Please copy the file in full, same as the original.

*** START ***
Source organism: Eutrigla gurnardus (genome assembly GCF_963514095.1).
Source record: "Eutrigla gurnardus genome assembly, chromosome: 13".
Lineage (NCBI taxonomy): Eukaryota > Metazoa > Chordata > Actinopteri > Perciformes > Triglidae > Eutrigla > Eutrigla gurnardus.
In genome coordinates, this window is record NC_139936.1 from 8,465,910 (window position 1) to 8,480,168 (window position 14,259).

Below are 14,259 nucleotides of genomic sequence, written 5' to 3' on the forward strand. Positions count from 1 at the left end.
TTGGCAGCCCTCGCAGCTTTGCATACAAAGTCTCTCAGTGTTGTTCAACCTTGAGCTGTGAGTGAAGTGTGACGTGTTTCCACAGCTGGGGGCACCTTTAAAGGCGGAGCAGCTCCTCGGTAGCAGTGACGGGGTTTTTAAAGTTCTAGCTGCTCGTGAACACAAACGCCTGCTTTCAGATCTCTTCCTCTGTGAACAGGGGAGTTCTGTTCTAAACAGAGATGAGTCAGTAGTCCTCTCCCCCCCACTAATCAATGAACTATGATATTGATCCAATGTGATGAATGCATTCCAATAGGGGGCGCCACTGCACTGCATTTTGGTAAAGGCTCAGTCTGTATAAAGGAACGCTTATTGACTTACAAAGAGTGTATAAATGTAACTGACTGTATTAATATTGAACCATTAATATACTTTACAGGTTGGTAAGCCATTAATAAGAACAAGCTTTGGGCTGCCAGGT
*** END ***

Source organism: Eutrigla gurnardus (genome assembly GCF_963514095.1).
Source record: "Eutrigla gurnardus genome assembly, chromosome: 13".
Lineage (NCBI taxonomy): Eukaryota > Metazoa > Chordata > Actinopteri > Perciformes > Triglidae > Eutrigla > Eutrigla gurnardus.
In genome coordinates, this window is record NC_139936.1 from 8,465,910 (window position 1) to 8,480,168 (window position 14,259).

Below are 14,259 nucleotides of genomic sequence, written 5' to 3' on the forward strand. Positions count from 1 at the left end.
TTGGCAGCCCTCGCAGCTTTGCATACAAAGTCTCTCAGTGTTGTTCAACCTTGAGCTGTGAGTGAAGTGTGACGTGTTTCCACAGCTGGGGGCACCTTTAAAGGCGGAGCAGCTCCTCGGTAGCAGTGACGGGGTTTTTAAAGTTCTAGCTGCTCGTGAACACAAACGCCTGCTTTCAGATCTCTTCCTCTGTGAACAGGGGAGTTCTGTTCTAAACAGAGATGAGTCAGTAGTCCTCTCCCCCCCACTAATCAATGAACTATGATATTGATCCAATGTGATGAATGCATTCCAATAGGGGGCGCCACTGCACTGCATTTTGGTAAAGGCTCAGTCTGTATAAAGGAACGCTTATTGACTTACAAAGAGTGTATAAATGTAACTGACTGTATTAATATTGAACCATTAATATACTTTACAGGTTGGTAAGCCATTAATAAGAACAAGCTTTGGGCTGCCAGGT